A further hike in Irish road tolls will force ‘poorer people to avoid them’, while the wealthy afford them.
That's the warning issued by Irish Road Haulage Association President, Eugene Drennan, who was speaking to Newstalk Breakfast as road tolls are expected to increase in January 2024 for the second time in six months.
Yesterday, Minister of State at the Department of Transport Jack Chambers said Government would "consider" deferring the price hike.
Last month, drivers saw increases of up to 10 per cent to drive on some of the country's main roads.
The next toll increase would be based on the 6% inflation rate, in order to fund the developing MetroLink.
Mr Drennan said road tolls are "disjointed" across the country, with the road haulage industry bearing the brunt of the costs.
"We pay a lot of money on the M50 toll bridge," he said. "It's a very, very high cost and it's only people in the west and southwest."
"You pay nothing in the East, you pay a lot in the West," he said.
"The carte blanche brings huge costs and people will eventually have to avoid them. The poorer people will have to avoid them, the wealthy can afford it."
ESRI economist and researcher Muireann Lynch said that increased tolls would "rebalance" the costs towards urban drivers and away from rural drivers.
"[Rural people] would save more on the reduction in excise duties than they would pay in the likes of congestion charges," she said.
"It would rebalance it toward urban drivers by increasing things like tolling and by introducing congestion charging.
"It's about balancing it more so that we all get safer roads, less congested roads, and better public transport because it becomes more reliable due to less traffic.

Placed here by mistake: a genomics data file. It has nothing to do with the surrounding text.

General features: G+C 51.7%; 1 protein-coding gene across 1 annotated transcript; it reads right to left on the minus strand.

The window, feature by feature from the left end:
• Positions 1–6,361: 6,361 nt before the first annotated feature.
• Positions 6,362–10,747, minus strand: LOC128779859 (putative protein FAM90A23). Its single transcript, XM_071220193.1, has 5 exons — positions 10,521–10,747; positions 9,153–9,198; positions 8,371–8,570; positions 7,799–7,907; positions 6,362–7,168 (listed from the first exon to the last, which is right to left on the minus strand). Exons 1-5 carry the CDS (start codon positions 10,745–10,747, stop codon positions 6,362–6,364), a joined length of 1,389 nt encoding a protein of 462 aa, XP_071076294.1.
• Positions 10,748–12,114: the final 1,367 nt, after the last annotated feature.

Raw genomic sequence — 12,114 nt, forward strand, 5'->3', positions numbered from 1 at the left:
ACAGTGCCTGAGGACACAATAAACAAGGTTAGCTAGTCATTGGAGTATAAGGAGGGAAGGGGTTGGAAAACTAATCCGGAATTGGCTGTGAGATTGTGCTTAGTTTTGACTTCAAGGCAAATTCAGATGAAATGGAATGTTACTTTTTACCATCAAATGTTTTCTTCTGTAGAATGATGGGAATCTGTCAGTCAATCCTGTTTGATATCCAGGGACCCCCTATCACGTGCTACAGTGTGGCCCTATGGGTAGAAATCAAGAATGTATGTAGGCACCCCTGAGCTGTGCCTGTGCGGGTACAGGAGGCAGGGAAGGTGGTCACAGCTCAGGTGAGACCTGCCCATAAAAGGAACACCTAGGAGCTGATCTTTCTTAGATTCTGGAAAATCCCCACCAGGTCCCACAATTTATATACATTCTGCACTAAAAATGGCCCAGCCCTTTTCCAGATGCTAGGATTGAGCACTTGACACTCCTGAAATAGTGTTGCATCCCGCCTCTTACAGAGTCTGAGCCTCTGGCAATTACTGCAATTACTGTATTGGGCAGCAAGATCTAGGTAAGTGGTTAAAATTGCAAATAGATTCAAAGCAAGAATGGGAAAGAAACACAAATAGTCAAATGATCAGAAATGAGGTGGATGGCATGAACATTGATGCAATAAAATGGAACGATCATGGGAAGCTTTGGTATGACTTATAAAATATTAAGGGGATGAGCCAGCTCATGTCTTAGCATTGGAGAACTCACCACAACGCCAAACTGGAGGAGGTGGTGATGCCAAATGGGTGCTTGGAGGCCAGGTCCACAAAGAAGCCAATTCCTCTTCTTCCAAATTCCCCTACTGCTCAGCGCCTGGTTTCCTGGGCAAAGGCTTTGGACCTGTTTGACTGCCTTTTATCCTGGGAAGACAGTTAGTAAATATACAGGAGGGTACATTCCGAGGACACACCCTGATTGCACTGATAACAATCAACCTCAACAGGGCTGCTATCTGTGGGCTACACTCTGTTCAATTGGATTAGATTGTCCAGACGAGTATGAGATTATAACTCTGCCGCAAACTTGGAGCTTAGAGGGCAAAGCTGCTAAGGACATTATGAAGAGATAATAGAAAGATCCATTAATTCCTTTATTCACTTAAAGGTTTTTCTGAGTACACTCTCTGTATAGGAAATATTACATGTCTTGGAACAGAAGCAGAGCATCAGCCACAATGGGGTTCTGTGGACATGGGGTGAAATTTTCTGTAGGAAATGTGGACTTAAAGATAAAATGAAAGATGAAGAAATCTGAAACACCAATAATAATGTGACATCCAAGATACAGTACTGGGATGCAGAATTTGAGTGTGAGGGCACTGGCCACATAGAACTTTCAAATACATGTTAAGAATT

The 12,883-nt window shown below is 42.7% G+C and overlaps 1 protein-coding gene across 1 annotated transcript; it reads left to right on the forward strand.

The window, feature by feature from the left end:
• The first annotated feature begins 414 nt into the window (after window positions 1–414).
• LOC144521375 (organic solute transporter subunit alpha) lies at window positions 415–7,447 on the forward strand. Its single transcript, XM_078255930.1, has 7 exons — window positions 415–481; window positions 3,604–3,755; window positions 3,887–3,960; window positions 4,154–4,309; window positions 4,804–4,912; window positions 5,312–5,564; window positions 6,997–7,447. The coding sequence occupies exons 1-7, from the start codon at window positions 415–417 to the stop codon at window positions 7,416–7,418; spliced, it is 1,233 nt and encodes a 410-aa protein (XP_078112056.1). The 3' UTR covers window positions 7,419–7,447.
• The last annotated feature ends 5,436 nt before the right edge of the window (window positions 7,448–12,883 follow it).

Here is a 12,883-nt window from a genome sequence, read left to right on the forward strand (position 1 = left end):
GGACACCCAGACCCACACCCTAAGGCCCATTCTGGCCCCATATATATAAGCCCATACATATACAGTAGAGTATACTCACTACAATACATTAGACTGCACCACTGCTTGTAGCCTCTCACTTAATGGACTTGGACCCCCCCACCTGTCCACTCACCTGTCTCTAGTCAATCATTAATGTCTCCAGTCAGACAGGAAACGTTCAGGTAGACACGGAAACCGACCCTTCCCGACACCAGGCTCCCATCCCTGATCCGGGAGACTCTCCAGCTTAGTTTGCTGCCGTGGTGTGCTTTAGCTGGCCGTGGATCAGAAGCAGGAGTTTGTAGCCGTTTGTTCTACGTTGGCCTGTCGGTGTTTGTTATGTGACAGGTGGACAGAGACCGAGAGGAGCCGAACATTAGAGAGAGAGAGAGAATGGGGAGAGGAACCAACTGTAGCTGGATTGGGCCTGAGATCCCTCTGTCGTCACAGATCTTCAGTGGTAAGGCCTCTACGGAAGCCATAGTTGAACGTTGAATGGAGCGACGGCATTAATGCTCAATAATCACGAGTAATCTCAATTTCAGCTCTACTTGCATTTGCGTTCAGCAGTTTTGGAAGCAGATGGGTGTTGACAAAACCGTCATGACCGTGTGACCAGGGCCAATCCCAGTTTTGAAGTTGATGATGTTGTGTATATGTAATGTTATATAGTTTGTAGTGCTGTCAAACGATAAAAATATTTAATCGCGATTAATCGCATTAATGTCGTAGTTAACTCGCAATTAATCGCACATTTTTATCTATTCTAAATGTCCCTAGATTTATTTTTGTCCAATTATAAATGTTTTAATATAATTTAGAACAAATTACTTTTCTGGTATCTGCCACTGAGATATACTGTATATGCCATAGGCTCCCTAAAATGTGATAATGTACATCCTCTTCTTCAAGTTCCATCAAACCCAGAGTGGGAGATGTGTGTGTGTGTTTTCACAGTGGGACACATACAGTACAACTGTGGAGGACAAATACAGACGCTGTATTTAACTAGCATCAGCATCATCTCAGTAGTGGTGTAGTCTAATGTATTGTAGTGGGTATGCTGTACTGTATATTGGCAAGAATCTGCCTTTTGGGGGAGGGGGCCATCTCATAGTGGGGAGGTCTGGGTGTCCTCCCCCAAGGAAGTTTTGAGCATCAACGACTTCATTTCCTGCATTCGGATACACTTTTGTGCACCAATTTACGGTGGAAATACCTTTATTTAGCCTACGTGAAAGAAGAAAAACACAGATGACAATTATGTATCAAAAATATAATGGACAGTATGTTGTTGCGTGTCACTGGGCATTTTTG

"Some people actually save a little bit and other people pay a little bit more."
Ms Lynch said road costs are split into two divisions; social costs and private costs.
Social costs are paid for by putting high duties on emissions, accidents, and noise.
"The idea is that you would reduce those duties, and instead you would recoup that money through increased congestion charges, increased tolling and possibly also through road pricing," she said.
"We're balancing the social costs of driving across a wider set of drivers."
Mr Drennan said he didn't agree "in the slightest" that the toll increase would be financially beneficial to drivers.
"All of my life, I've never seen them giving anything back; that we would pay less and they would give something back," he said.
"That is wishful thinking and I can't see it coming in."
Ms Lynch said it makes "economic sense" to increase the amount Government charge for road usage.
"We don't really charge for road usage enough, and in some cases, we don't charge for it at all," she said.
"You can make a separate judgement as to whether or not that would ever happen politically.
"It would be better for everybody; some people [would] be better off financially and society will be better off as a whole because we will be pricing our roads in a more efficient manner. "
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